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State Department Daily Press Briefing

26 April 2014

U.S. Department of State
Daily Press Briefing Index
Friday, April 25, 2014
1:26 p.m. EDT

Briefer: Jen Psaki, Spokesperson

DEPARTMENT
— Secretary Trip Announcement
— World Press Freedom Day

PAKISTAN
— Freedom of the Press / Hamid Mir

NORTH KOREA
— Reports of Detained American Citizen / U.S. in Touch with Sweden, Protecting Power / Human Rights

MIDDLE EAST PEACE
— Moment of Transition and Part of the Process / Abbas / Netanyahu / Hamas

NORTH KOREA
— Swedish Protecting Power / Mr. Bae

CHINA
— Demarche
— Work with China on a Range of Issues

EGYPT
— Apache Helicopters / U.S. Assistance / Certification

UKRAINE/RUSSIA/REGION
— Foreign Minister Lavrov / U.S. Remains Concerns About Russian Inaction / OSCE / Slovyansk / Russia Today / Twitter / Budapest Memorandum

DEPARTMENT
— Secretary Calls

UKRAINE/RUSSIA/REGION
— U.S. Working Closely with Europeans
— Foreign Minister Lavrov
— Twitter

SOUTH SUDAN
— Continue to Be Concerned About Massacres
— Considering Sanctions

UKRAINE/RUSSIA/REGION
— Russia Today

ECUADOR
— U.S. Embassy Security Cooperation Office

VENEZUELA
— Arrest of American Citizen

U.S. DEPARTMENT OF STATE
DAILY PRESS BRIEFING
DPB # 74

FRIDAY, APRIL 25, 2014
(ON THE RECORD UNLESS OTHERWISE NOTED)
1:26 p.m. EDT

MS. PSAKI: Hi, everyone. Okay, I have just a couple of items for all of you at the top. To answer – in response to Jo’s question yesterday, I have a trip announcement, of course. Secretary Kerry will visit Addis Ababa, Ethiopia; Kinshasa, DRC; and Luanda, Angola from April 29th through May 5th. To encourage – on the trip, he will encourage democratic development, promote respect for human rights, advance peace and security, engage with civil society and young African leaders who will shape the continent’s future, and promote trade, investment, and development partnerships in Africa. The Secretary’s trip will also highlight U.S. investments in the PEPFAR program.

In Addis Ababa, Secretary Kerry will co-convene the fourth session of the U.S.-AU High-Level Dialogue and discuss a range of issues on which we partner with the African Union. Secretary Kerry will meet with both the prime minister and the foreign minister to discuss efforts to advance peace and democracy in the region and strengthen important areas of bilateral cooperation with Ethiopia.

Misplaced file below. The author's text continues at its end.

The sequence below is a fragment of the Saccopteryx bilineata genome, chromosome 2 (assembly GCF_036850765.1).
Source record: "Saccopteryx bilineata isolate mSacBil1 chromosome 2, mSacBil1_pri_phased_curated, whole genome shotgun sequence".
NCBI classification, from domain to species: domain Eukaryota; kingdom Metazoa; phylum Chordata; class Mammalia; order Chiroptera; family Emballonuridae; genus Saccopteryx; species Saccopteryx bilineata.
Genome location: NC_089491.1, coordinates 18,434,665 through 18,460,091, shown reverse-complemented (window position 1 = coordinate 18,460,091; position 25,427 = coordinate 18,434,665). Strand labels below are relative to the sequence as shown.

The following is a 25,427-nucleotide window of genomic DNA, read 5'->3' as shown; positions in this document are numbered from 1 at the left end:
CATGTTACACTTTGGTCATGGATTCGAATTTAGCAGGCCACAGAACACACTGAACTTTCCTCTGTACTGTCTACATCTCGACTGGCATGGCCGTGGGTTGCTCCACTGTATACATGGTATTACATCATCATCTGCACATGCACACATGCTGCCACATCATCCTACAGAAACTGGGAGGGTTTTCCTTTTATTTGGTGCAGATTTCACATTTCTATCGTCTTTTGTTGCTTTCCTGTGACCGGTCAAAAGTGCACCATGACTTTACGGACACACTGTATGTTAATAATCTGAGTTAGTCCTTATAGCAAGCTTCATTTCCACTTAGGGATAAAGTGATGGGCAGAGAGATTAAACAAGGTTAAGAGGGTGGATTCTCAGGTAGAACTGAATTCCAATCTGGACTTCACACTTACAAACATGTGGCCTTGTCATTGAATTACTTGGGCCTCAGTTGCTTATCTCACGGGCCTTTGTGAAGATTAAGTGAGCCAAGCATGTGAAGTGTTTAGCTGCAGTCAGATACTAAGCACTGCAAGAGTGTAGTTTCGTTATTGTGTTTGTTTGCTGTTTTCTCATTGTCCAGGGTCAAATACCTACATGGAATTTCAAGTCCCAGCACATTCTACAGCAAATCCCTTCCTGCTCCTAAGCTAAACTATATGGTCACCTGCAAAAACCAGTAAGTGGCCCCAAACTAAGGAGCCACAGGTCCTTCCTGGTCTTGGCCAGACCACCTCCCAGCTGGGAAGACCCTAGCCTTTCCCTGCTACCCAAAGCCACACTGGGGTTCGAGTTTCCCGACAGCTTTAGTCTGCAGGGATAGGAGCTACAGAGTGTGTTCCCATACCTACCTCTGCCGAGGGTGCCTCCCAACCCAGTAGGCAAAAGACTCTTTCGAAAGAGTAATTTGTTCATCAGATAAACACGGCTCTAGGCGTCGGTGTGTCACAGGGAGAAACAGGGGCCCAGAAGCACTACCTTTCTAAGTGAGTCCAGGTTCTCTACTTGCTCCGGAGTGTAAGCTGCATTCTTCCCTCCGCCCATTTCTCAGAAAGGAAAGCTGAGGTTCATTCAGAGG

In Kinshasa, Secretary Kerry will meet with President Kabila and will discuss how the DRC’s government’s progress in neutralizing some of the dozens of dangerous armed groups that victimize the Congolese people can be consolidated, and how to best advance the DRC’s democratization and long-term stability, including through a timely and transparent electoral process.

In Luanda, Secretary Kerry will commend President dos Santos for Angola’s leadership of the International Conference on the Great Lakes Region and encourage the president’s continued personal engagement in the Great Lakes peace process. The Secretary will also discuss bilateral policy and trade issues with the foreign minister.

QUESTION: Can I just ask you on that?

MS. PSAKI: Yes.

QUESTION: Yesterday the Secretary mentioned another stop. Is that not – stop not happening now, or might there be other stops on the trip other than the ones that you just announced?

MS. PSAKI: I – trips are always subject to change, as you all know who have traveled with us. But I don’t have any other stops to announce today.

QUESTION: Okay.

QUESTION: But he said there was another stop and even identified it.

MS. PSAKI: I understand. I don’t have any other stops to announce. Obviously, the Secretary has a range of places he’d like to visit.

Finally, Secretary Kerry will also be accompanied by Assistant Secretary for African Affairs Linda Thomas-Greenfield, Special Envoy for the Great Lakes and the DRC Russ Feingold, Special Envoy to Sudan and South Sudan Donald Booth, and Ambassador-at-Large for Global Women’s Issues Cathy Russell.